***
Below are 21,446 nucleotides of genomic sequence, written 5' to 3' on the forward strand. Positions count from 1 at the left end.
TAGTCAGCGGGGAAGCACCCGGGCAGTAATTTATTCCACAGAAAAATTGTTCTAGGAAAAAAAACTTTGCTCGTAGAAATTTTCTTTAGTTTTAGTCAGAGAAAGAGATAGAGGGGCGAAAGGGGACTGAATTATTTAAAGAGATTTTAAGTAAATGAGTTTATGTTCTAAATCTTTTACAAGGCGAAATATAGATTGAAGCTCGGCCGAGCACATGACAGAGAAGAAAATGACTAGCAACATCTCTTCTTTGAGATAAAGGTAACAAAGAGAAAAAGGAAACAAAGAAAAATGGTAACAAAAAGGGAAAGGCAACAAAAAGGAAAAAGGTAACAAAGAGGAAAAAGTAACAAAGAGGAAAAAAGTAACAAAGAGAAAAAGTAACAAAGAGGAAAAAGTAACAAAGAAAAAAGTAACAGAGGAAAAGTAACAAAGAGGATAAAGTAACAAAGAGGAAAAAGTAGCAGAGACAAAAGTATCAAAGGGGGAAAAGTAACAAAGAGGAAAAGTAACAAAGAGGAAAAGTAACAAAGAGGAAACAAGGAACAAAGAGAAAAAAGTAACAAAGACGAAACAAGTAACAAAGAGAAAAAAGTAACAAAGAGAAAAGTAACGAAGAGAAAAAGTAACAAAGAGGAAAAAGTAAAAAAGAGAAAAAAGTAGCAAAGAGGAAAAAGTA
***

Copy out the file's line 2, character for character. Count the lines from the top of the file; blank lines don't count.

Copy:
TAGTCAGCGGGGAAGCACCCGGGCAGTAATTTATTCCACAGAAAAATTGTTCTAGGAAAAAAAACTTTGCTCGTAGAAATTTTCTTTAGTTTTAGTCAGAGAAAGAGATAGAGGGGCGAAAGGGGACTGAATTATTTAAAGAGATTTTAAGTAAATGAGTTTATGTTCTAAATCTTTTACAAGGCGAAATATAGATTGAAGCTCGGCCGAGCACATGACAGAGAAGAAAATGACTAGCAACATCTCTTCTTTGAGATAAAGGTAACAAAGAGAAAAAGGAAACAAAGAAAAATGGTAACAAAAAGGGAAAGGCAACAAAAAGGAAAAAGGTAACAAAGAGGAAAAAGTAACAAAGAGGAAAAAAGTAACAAAGAGAAAAAGTAACAAAGAGGAAAAAGTAACAAAGAAAAAAGTAACAGAGGAAAAGTAACAAAGAGGATAAAGTAACAAAGAGGAAAAAGTAGCAGAGACAAAAGTATCAAAGGGGGAAAAGTAACAAAGAGGAAAAGTAACAAAGAGGAAAAGTAACAAAGAGGAAACAAGGAACAAAGAGAAAAAAGTAACAAAGACGAAACAAGTAACAAAGAGAAAAAAGTAACAAAGAGAAAAGTAACGAAGAGAAAAAGTAACAAAGAGGAAAAAGTAAAAAAGAGAAAAAAGTAGCAAAGAGGAAAAAGTA